Sandra Blosser, M.D., Dr. Frederick P. Ognibene and Carol Thompson, Ph.D.Dr. Frederick P. Ognibene (center), deputy director of Educational Affairs and Strategic Partnerships and director of the Office of Clinical Research Training and Medical Education was named Master of Critical Care Medicine by the Society of Critical Care Medicine. He was honored for his outstanding contributions to leadership, research and education in critical care. Sandra Blosser, M.D., chancellor, American College of Critical Care Medicine (left) and Carol Thompson, Ph.D., president, Society of Critical Care Medicine (right) presented the award at the 43rd Critical Care Congress [disclaimer] Jan. 11.


Back To Top


Leadership Development Brown Bag Series launches in February

The Clinical Center Office of Workforce Management and Development will launch the 2014 Clinical Center Leadership Development Brown Bag Series: Leveraging Diverse Perspectives on Feb. 18.

The initial session is titled Exploring Diverse Perspectives on the Furlough. It will include a panel consisting of Clinical Center employees, supervisors and department heads who will share their different experiences and lessons learned during the government shutdown. Due to snow, the January session has been rescheduled for June 4.

The sessions will include topics such as recognizing micro-inequities in the workplace, examining the impact of power differentials and mindfulness.

All sessions are held in the Medical Board Room, 4-2551, at noon. Staff can call 301-594-9548 or visit the intranet (NIH Staff Only) for more information. Registration is not required.

brown bag flyer information: February 18, Tuesday: Exploring Diverse Perspectives on the Furlough; March 19, Wednesday: Micro-Inequities: Why You Should Sweat the Small Stuff; April 9, Wednesday: Examining the Impact of Power Differentials; May 12, Monday: Mindfulness in the Workplace; June 4, Wednesday: Using Self-Awareness to Appreciate & Manage Differences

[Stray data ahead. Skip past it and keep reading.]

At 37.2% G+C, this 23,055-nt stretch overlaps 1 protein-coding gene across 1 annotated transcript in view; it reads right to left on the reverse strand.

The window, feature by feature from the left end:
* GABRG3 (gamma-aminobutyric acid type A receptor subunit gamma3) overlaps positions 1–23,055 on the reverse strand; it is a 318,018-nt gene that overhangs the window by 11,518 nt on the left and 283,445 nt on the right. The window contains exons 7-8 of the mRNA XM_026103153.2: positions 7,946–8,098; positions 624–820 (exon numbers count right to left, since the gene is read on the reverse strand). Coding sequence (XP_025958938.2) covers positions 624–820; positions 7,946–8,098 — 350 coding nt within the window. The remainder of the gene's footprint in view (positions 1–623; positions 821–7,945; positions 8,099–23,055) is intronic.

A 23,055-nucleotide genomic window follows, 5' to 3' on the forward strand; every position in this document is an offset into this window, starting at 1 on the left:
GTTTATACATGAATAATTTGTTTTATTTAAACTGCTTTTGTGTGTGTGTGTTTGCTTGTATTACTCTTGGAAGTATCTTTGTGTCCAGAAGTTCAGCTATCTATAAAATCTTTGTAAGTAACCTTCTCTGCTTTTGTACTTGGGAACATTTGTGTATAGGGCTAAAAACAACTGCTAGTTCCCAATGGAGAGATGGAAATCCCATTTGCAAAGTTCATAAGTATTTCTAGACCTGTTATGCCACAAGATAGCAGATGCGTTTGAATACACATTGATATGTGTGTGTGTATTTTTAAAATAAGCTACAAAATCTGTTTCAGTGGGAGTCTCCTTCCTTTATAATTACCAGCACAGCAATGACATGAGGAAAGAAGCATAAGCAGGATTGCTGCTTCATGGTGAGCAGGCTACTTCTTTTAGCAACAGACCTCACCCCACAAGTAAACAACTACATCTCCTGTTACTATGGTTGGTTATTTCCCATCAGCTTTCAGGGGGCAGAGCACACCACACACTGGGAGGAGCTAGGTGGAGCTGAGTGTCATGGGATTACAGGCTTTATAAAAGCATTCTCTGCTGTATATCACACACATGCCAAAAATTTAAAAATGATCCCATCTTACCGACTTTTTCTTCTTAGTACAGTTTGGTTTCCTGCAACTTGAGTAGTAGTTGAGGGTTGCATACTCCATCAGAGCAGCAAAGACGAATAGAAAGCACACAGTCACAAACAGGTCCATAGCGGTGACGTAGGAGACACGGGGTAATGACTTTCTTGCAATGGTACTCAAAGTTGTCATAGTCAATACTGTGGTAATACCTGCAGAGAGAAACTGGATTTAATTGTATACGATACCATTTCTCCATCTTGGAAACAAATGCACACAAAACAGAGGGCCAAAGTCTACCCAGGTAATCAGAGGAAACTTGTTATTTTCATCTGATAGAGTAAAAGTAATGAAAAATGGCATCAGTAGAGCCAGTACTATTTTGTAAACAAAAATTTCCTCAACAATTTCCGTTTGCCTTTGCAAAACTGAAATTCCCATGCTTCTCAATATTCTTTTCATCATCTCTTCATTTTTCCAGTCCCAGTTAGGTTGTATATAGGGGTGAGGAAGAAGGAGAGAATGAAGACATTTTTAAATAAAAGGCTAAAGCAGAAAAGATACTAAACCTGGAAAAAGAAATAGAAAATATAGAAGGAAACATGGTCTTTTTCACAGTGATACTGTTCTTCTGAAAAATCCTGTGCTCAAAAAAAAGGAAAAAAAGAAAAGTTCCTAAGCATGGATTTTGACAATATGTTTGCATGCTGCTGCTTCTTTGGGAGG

Back To Top


Senior advisor for biotechnology development, pharmacy leader retires

Dr. Joseph Gallelli and Department of Transfusion Medicine friends

Dr. Joseph Gallelli (center) and Department of Transfusion Medicine friends gather at the retirement party.

On Jan. 3, Dr. Joseph Gallelli retired as senior advisor for biotechnology product development in the Clinical Center's Office of the Director. In this role, he supported and assisted in the development and growth of the Cell Processing Section in the Transfusion Medicine Department that manufactures cellular therapy products for the treatment of Clinical Center patients.

Gallelli began his NIH career in 1961 as a staff pharmacist after completing graduate studies at Temple University where he earned a master's and Ph.D.

Soon after, he moved into the position of chief of the Pharmaceutical Development Section and by 1970 he became chief of the Pharmacy Department. In 1995, after completing a long and distinguished career in pharmacy, Gallelli was named senior advisor for biotechnology product development.

Gallelli has been a leader in helping to transform pharmacy into a clinical profession with a focus on patient care and improving drug therapy outcomes.

"[He] led an impressive and important career in decades of work for the NIH and the Department," said Department of Health and Human Services Secretary Kathleen Sebelius when she honored Gallelli for 50 years of federal service in 2011.

In 1974, Gallelli published the first textbook on the compatibility and chemical stability of drugs used in the preparation of intravenous additive solutions. The book, Parenteral Drug Information Guide, was based on years of original research in his lab. That same year, he established the first post-graduate hospital pharmacy residency program at the Clinical Center and has mentored numerous pharmacists and scientists who have become leaders in their own right.

He also published major guidelines and recommendations on the safe handling, chemical inactivation and disposal of injectable antineoplastic drugs.

Gallelli introduced the Unit Dose Drug Distribution System, which has become the standard in the U.S., and developed the first centralized intravenous admixture service for preparing sterile injectable products.

In 1982, he established the Clinical Pharmacokinetics Research Laboratory to analyze drug concentrations in biological specimens, determine the pharmacokinetic properties of investigational drugs and perform therapeutic drug monitoring to assist in individualized dosing of medications.